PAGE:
Stop Old-Growth Logging on Prince of Wales | Save Alaska’s Island Wolf Habitat


Please take action by February 22. Easily submit your comments here: or below, at bottom of this post, on the Forest Services’ website or via email.
Please also sign this petition: Stop old-growth clearcutting in the Tongass National Forest from #Earthjustice  encouraging a stop to the Big Thorne timber project in Southeast #Alaska on Prince of Wales:  and this one while it is still open: Protect America’s Rainforest from old-growth logging. Also this new petition from  Defenders (petition can be signed by anyone from anywhere, if outside of U.S. select other)
Thankyou.The area is home to what is left of the islands population of Alexander  #ArchipelagoWolves (approximately only 50 individuals). Since Secretary Jewell did not protect this imperiled species under the #ESA, this will be our only hope in saving the wolves habitat. Earthjustice filed a lawsuit against the U.S. Forest Service aimed at the destructive practice of old growth logging on POW and certainly could use your support.

Please share this alert, this is our last hope for this diminished population of wolves.



Background information:
The U.S. Forest Service issued a Draft Environment Impact Statement (DEIS) to amend the Land Management Plan for the Tongass National Forest.
The U.S. Forest Service amendment to the Tongass Plan aims to continue old-growth clearcutting.
The DEIS’s preferred alternative aims to end most old-growth logging within 16 years. While some important watersheds would become off limits to old-growth logging, the plan still calls for high levels of old-growth clearcuts — 490 million board feet of old growth to be logged over the next 15 years. The plan will further endanger the Alexander Archipelago wolf, and their home, the temperate rainforests that are so important to the planet, as well as allow more disastrous timber sales like the Big Thorne. The Forest Service is obviously refusing to consider ending old-growth clearcutting in five years, as many conservation groups have called for.
The amendment was originally intended to direct a transition away from decades of controversial and damaging old-growth logging, but the “preferred alternative” would allow continued clearcutting of remaining old-growth forest for many years.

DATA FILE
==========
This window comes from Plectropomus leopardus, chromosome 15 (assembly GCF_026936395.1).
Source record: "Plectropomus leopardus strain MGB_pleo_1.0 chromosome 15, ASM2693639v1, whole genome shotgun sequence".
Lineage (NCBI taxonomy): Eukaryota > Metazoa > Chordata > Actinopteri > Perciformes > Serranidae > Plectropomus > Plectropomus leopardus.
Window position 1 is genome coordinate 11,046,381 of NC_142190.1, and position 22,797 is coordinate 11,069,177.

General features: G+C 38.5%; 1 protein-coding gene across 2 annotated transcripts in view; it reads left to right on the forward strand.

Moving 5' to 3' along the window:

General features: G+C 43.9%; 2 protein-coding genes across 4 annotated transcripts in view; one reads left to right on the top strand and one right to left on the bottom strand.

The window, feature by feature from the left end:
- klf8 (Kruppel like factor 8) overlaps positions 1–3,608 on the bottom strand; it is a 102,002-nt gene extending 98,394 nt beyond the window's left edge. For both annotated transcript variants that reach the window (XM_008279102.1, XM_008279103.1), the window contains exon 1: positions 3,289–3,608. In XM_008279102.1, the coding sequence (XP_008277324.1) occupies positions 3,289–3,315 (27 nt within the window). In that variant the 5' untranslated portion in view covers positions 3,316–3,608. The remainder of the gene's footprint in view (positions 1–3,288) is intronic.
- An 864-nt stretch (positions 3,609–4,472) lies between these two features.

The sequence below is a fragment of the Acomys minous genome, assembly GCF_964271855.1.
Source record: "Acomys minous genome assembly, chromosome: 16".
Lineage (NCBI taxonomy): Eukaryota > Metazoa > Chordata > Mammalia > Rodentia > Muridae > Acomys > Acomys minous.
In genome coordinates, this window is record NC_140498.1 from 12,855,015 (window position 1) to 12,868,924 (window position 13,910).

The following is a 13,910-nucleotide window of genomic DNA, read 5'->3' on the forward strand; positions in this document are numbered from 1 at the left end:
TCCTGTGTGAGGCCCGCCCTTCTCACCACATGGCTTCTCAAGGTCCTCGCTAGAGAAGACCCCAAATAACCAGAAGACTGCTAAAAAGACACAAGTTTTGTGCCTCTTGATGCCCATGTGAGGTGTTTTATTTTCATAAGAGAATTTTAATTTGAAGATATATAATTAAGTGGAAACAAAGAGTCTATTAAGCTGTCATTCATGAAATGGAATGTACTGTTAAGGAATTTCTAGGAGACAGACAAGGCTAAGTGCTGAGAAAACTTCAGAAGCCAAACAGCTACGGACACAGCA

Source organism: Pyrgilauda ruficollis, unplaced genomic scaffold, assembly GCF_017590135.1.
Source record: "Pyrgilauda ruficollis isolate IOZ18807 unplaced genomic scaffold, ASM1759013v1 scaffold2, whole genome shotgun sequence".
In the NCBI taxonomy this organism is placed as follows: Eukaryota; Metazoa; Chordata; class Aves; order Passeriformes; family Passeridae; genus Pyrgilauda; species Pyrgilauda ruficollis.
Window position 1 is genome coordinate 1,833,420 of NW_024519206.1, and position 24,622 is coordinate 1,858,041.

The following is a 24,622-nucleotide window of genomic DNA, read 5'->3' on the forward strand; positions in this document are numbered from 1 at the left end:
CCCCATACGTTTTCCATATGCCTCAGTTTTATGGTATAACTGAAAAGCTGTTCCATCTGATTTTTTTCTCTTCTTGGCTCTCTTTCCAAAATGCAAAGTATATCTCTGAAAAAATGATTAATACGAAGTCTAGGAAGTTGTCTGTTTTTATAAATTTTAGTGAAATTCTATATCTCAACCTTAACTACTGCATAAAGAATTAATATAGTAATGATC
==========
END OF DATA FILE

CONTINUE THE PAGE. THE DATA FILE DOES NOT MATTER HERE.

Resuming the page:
*Be a voice for the imperiled Alexander Archipelago Wolves. Since Secretary Jewell did not protect the wolves under the ESA, the logging projects will move forward sealing the fate of the wolves.

*Written or electronic comments will be accepted for 90 days, ending February 22 – 2016, and should be submitted to: Forest Supervisor, Tongass National Forest, Attn: Forest Plan Amendment, 648 Mission Street Ketchikan, AK 99901.
Comments may also be sent via email to: or via facsimile to (907) 228-6292.
For additional information, please contact Susan Howle, Project Manager, at 907-228-6340,
Follow these links for additional information:

Please comment against this disastrous plan, already the average distance to roads within GMU2 is 2.1 miles & only 1.7 miles on POW island itself. With such high road density already in place there is little secure habitat.

Sample comment, please personalize:

Dear Supervisor Earl Stewart,

I am opposed to old growth logging for 15 more years in the Tongass National Forest. Furthermore, allowing the harvest of 148.9 million board feet from approximately 6,186 acres of old-growth and 2,299 acres of young-growth near Thorne Bay and Coffman Cove on Prince of Wales Island within the Thorne Bay Ranger District is unacceptable. It is essential that the U.S. Forest Service halt the Big Thorne timber project, which threatens to destroy large swaths of essential Prince of Wales habitat for Alexander Archipelago wolves and their primary prey, Sitka black-tailed deer  (Already the average distance to roads within GMU2 is 2.1 miles & only 1.7 miles on POW island itself. With such high road density already in place there is little secure habitat.The Big Thorne project will also create additional new logging roads, increasing human access and the associated hunting and trapping pressure on the imperiled island wolf populations).

Without any federal protection the only long-term solution to the Alexander Archipelago wolves’ peril is to stop old-growth logging in the Tongass National Forest and to preserve the last remaining big trees that wolves and so many other animals need. Without an end to old-growth logging, no amount of hunting regulations, alone, can save the wolves. Please transition away from old growth logging promptly, and please halt the timber sale on POW.
Thankyou for your time and consideration of this extremely important matter,

Your name


More information/talking points can be found here.

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